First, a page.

Texas mother Kate Cox on the outcome of her legal fight for an abortion:

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Lifelong Texans Kate and Justin Cox were already parents to a young girl and boy when they found out last August that Kate was pregnant again. “We have the two children that we absolutely adore, and yeah, the thought of having a third one added to the family was incredible,” Justin said.

But a series of tests revealed the baby they were expecting, a girl, had trisomy 18, a genetic condition that causes severe developmental problems.

According to a 2016 study, nine out of 10 infants won’t survive more than a year.  And for Kate and Justin’s baby, the prognosis was even more grim.

Kate said, “We asked, ‘How long we could have with our baby – best-case scenario?’ And she said she thought maybe a week. … If she survived the pregnancy and the birth, that it might be a week. And what that would mean as far as – I didn’t want to watch her suffer. That would be very hard. She would have had to be placed directly on to hospice. There’s no treatment that can be done.”

Smith asked, “Did you think your health, your life, would be threatened if you went through with the birth?”

“Yes,” Kate replied. “We know a lot of the trisomy 18 babies don’t survive birth, so I could lose her at any point in the pregnancy. There’s risk of infection, risk of uterine rupture. And we want more children as well, so what does that mean for future pregnancies?”

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Kate and Justin Cox.

CBS News


The Coxes wanted to get an abortion. But in Texas, abortion is illegal. So, Kate contacted the Center for Reproductive Rights and attorney Molly Duane.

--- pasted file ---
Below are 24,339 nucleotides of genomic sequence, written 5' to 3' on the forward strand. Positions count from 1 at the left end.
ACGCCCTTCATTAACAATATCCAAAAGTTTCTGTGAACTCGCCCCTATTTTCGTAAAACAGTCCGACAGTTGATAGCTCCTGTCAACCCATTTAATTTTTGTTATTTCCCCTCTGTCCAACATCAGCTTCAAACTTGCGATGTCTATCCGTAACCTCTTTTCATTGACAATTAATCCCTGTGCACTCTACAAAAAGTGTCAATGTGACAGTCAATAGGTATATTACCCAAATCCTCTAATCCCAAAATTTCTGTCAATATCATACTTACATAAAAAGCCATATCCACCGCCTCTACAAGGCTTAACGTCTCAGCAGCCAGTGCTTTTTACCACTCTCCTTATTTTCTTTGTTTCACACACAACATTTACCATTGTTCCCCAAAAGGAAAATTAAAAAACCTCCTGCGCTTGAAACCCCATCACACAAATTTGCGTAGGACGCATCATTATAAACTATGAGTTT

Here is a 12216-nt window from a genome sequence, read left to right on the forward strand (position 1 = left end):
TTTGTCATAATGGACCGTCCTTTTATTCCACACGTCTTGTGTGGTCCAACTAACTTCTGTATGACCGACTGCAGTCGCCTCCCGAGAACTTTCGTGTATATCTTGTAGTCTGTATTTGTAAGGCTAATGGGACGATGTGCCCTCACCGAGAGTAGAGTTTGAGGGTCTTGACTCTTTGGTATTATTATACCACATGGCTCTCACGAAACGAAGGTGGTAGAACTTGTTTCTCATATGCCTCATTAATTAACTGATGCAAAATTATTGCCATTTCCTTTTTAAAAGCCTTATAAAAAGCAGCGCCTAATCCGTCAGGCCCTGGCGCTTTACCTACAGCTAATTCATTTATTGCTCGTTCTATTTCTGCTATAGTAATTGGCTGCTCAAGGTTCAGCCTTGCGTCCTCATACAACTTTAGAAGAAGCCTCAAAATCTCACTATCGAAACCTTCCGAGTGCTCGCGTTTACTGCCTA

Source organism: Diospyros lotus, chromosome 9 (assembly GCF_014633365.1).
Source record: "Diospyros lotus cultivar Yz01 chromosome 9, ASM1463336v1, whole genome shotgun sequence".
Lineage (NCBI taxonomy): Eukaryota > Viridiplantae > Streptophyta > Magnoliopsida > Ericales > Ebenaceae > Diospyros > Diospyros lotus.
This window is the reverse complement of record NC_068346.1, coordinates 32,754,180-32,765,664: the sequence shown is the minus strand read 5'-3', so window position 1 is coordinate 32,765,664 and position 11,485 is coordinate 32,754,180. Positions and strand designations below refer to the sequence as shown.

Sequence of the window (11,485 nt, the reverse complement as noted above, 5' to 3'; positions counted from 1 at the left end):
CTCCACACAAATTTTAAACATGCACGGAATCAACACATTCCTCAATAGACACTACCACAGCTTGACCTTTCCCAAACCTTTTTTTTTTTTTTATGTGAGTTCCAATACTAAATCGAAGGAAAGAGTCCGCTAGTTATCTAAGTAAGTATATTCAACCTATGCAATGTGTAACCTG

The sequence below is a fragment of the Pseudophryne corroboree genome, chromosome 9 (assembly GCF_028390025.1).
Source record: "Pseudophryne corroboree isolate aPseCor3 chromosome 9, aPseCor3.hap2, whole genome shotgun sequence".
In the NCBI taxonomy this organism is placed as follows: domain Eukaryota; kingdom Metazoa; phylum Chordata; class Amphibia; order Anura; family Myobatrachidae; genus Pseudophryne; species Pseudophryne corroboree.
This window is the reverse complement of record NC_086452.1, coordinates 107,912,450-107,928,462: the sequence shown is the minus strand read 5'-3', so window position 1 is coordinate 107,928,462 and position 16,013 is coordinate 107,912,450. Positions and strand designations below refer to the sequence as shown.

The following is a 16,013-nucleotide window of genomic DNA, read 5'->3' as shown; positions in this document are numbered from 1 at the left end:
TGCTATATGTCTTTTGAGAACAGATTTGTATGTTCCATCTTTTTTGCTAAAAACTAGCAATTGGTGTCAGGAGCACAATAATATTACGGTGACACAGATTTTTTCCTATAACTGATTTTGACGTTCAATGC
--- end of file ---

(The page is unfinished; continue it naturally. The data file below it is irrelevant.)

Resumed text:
“She made it very clear that this is where her home was,” Duane said. “She needed and wanted an abortion, and she wanted to be able to access it in her home community.”

Kate said, “I wanted to be here, close to home. I mean, it’s the hardest thing I’ve been through. I wanted to come home, cry on my own pillow, hold my babies, be near my doctors. So, I was really hopeful. That’s really what I thought about most going into this.”

Smith asked, “Some of the people on this other side of the issue say, ‘Why not just have the baby naturally, and whatever happens, happens’?”

“I want more babies,” Kate replied. “I talked with our doctors. And I didn’t want her to suffer. I felt it was best for her, and I felt it was best for our family as well. We want to be able to have more babies. We want to give siblings to our kids.”

Since the U.S. Supreme Court overturned Roe v Wade in 2022, 14 states (including Texas) have broadly banned abortion. The Texas law says there are exceptions for a “life-threatening physical condition … or a serious risk of substantial impairment of a major bodily function.” 

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CBS News


Duane believed Kate’s case fell under that exception: “Yes, and so did her doctor. The problem is, no one knows what that means. Major bodily function? What about a minor bodily function? Surely fertility would count as a major bodily function. But there’s no clarity about this.”

In 2021, the year before the bans, there were more than 50,000 abortions performed in Texas. Last year, there were just 40.

The penalties Texas doctors face for performing an abortion are high: fines of at least $100,000, and up to 99 years in prison.

And there’s more: “Anyone who provides an abortion, or aids or abets in the provision of an abortion, is potentially liable for at least a $10,000 fine that can be filed by anyone in the world,” Duane said. “So, if Justin drove Kate to the doctor’s office for the abortion procedure, then he has ‘aided or abetted.'”

“He could be liable for $10,000?” asked Smith.